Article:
To distill this situation to its most fine point, Russia cannot afford a Ukraine aligned with the West. Such an outcome would put Russia at risk. At the same time, Russia doesn’t want to spend too much money to keep Ukraine under its influence. It has no interest in taking control, fearing that the dysfunctional Ukrainian economy will undermine its own. Instead, Putin wants Ukraine to be a member of its Customs Union, a trade grouping of former Soviet states.

Europe also sees Ukraine’s economy as dysfunctional and thus does not want to offer full EU membership at this time. Instead, the EU offered membership in its Eastern Partnership, which is a trade zone, talking shop and venue for institution building. The EU sees it as a way to offer important nations of the former Soviet Union help in building Western economies and political institutions while avoiding the costs and responsibilities of full EU membership.

Europe is not going to expend too much of its political or economic resources on Ukraine. Instead, the EU is using Ukraine as a way to irritate and undermine Russia in Eastern Europe. Since Ukraine is much more important to Russia, the EU can force Putin to expend precious economic and political resources by offering relatively low cost overtures to Ukraine.

In viewing the above maps, it should come as no surprise that Ukraine is divided along these outside influences as well. The eastern, Russian-speaking area of Ukraine is deeply integrated into the Russian economy. If its manufactured products were forced to compete with EU goods, they would rapidly go out of business. The western regions of the country are more economically integrated with Poland and could grow faster in an EU environment.

Although this opposition views Yanukovych as a Russian stooge, that position is probably too simplistic. Instead, it appears that Yanukovych is trying to weave a narrow path between Russia and the EU in order to be in good graces with both. Placating both sides appears to be a good political strategy, except that neither the EU nor Russia will tolerate such a policy. Russia will not let Ukraine have membership in both the Customs Union and the Eastern Partnership; not only would that give the EU a foothold in the Ukraine, it would unleash EU products into Russia’s market. And the EU is demanding the release of Yulia Timoshenko from prison; although she may not have the same power as she used to, Yanukovych cannot accept this requirement as she is a threat to his political power.

The Risks

The geopolitical situation means that the current unrest can go on for a long time. No outside power has enough interest in Ukraine to force closure and Ukrainian society is too divided to easily create an acceptable outcome. At this point, we doubt the unrest will spread to other regions. However, there is a small possibility that domestic order will devolve, creating a civil war. That may force Russia to intervene, which may prove to be an expensive proposition. Russia would like to see Yanukovych quell the protests. Officials within Putin’s government made veiled threats over the weekend that suggested Yanukovych needed to put down the protests by any means necessary or he may face consequences. The threat was that if Yanukovych couldn’t bring the protests to heel, Russia would find a Ukrainian leader who could. Putin has already promised to reduce natural gas costs and $15 bn in additional support. However, he has decided to withhold these promises until conditions stabilize. The fact that President Yanukovych has taken a medical leave means a power vacuum may be developing. If conditions deteriorate further, Russia may be simply forced to intervene.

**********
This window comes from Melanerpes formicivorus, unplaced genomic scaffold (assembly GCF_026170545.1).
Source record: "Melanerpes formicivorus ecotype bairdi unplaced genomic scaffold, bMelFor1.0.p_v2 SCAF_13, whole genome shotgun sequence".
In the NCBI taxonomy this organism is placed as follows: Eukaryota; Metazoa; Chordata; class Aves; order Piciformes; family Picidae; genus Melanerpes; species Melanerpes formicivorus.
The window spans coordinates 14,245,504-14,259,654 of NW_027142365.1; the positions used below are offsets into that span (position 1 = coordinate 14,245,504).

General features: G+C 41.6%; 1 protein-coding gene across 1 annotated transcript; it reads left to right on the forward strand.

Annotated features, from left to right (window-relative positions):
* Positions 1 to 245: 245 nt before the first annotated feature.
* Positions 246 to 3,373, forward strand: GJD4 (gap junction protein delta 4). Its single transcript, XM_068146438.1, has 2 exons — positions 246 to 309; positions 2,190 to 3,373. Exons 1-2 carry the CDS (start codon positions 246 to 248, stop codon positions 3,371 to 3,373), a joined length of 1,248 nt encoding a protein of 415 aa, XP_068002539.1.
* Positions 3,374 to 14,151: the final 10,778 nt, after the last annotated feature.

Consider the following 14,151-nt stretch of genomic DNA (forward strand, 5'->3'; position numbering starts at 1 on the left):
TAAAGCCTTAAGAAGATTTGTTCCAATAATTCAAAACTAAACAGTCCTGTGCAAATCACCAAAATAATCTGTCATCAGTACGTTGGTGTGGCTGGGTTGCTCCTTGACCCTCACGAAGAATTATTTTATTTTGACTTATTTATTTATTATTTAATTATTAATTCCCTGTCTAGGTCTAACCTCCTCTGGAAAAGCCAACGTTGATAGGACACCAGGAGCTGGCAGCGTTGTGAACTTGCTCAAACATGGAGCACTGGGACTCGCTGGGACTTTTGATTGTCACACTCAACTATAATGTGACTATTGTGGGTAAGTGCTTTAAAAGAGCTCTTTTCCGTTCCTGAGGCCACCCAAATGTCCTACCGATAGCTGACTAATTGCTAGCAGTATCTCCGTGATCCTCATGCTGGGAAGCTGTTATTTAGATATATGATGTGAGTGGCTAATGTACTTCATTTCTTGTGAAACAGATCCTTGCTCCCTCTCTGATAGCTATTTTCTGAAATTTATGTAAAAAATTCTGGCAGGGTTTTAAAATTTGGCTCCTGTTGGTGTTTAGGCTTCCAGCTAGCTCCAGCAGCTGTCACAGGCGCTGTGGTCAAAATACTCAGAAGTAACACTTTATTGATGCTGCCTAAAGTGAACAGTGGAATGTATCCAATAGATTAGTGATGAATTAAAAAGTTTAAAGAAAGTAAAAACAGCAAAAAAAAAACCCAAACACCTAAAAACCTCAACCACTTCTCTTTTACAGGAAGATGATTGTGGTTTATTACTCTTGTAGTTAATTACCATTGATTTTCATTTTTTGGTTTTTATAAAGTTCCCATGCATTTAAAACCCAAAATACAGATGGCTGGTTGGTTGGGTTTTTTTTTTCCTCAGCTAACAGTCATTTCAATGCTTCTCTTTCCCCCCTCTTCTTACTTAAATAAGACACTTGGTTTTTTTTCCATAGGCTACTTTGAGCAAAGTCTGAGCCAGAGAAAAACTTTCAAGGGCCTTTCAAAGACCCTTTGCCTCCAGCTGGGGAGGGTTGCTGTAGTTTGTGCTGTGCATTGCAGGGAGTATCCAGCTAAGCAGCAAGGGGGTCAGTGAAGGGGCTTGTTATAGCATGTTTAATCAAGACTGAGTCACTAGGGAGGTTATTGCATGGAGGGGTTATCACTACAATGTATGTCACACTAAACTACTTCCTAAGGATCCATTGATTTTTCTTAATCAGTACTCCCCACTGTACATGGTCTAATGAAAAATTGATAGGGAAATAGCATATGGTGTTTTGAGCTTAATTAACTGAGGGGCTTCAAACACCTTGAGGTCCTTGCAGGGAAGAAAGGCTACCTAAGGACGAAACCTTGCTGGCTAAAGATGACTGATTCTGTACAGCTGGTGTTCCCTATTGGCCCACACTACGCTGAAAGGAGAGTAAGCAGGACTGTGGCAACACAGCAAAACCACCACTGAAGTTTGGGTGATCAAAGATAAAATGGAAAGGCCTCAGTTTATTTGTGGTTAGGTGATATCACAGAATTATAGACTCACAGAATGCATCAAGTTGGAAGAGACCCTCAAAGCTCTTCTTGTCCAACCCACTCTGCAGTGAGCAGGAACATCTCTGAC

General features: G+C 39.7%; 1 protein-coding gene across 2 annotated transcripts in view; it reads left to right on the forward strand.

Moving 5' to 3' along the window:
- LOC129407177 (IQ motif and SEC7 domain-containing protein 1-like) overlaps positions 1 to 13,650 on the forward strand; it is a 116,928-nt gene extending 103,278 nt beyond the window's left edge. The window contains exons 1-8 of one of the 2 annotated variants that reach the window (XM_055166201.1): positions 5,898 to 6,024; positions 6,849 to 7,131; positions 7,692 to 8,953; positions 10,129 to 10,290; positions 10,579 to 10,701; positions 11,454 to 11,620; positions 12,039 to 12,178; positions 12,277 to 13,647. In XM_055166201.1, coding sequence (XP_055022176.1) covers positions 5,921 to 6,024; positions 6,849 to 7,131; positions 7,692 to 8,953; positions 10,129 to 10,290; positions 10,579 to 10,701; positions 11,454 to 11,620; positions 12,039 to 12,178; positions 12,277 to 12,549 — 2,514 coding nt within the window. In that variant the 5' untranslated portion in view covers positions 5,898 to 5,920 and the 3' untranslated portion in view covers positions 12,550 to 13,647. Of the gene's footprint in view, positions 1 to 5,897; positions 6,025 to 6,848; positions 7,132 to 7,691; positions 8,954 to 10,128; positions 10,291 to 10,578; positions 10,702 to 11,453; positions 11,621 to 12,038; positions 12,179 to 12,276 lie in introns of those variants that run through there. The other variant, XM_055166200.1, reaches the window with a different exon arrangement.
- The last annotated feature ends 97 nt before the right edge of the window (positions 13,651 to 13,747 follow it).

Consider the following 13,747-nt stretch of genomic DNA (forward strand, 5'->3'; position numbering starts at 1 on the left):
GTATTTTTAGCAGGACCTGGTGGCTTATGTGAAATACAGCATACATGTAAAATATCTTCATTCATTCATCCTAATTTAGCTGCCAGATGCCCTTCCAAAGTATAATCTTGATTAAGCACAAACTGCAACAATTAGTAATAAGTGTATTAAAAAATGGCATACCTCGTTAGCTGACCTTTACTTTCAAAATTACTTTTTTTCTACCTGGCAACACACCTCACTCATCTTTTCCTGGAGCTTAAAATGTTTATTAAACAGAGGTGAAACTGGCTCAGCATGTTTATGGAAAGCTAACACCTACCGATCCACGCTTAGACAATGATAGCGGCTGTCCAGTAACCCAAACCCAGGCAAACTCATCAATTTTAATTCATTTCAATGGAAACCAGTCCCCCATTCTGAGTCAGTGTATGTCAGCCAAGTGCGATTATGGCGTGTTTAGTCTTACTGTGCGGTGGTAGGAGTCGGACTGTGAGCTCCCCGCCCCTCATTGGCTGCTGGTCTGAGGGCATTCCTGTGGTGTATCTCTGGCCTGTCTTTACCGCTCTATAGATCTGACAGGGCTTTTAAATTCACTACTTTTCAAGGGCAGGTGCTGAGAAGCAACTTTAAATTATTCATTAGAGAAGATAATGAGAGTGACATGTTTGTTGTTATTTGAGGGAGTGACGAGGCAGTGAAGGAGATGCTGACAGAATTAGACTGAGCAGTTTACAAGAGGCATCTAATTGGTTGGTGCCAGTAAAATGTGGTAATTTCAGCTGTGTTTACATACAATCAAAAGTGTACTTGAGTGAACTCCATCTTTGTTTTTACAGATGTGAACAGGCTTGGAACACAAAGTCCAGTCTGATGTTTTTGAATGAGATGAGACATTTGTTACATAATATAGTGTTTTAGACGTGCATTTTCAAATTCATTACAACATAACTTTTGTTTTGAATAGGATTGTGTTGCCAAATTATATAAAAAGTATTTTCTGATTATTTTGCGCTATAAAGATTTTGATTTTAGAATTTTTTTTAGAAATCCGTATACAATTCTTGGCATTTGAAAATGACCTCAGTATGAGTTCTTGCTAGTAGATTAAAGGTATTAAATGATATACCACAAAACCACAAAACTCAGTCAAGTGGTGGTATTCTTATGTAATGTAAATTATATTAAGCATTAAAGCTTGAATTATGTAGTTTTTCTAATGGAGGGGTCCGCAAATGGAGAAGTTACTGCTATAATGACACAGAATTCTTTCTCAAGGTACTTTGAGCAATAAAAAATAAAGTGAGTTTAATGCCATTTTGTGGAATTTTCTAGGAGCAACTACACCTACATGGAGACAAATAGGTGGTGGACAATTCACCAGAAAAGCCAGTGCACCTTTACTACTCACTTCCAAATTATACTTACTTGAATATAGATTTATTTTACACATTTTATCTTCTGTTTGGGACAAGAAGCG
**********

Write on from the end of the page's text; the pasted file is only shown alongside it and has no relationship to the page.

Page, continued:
Given the current fragile conditions across the emerging economies, a civil conflict in Ukraine may raise fears of similar problems in other venues. Thailand is flirting with violent civil unrest, and protests have been seen in Turkey as well. Neither the U.S. nor the EU will likely take steps to quell the violence in Ukraine. In fact, trouble there is supportive for U.S. and EU goals because it forces Russia to expend economic and political resources to control the situation. However, if Russia were to take active measures, like military action, to control unrest, we would not expect the U.S. or the EU to oppose Russia’s move beyond verbal protests.

At this juncture, we expect unrest to continue in Ukraine but probably not worsen. The opposition does appear unified in wanting to remove Yanukovych but have not coalesced around an opposition leader to take his place. Without such leadership, the current unrest will likely continue but probably won’t escalate unless Yanukovych tries overly repressive measures.

For investors, the crisis in Ukraine highlights the risks of emerging market investing. This doesn’t mean investors should not venture into this asset class on occasion, but it makes clear that one takes on potentially significant geopolitical risks in these less developed markets.

Bill O’Grady

February 3, 2014

This report was prepared by Bill O’Grady of Confluence Investment Management LLC and reflects the current opinion of the author. It is based upon sources and data believed to be accurate and reliable. Opinions and forward looking statements expressed are subject to change without notice. This information does not constitute a solicitation or an offer to buy or sell any security.

1 Vladimir Putin was the only major world leader to recognize Yanukovych ’s “victory.”

© Confluence Investment Management

© Confluence Investment Management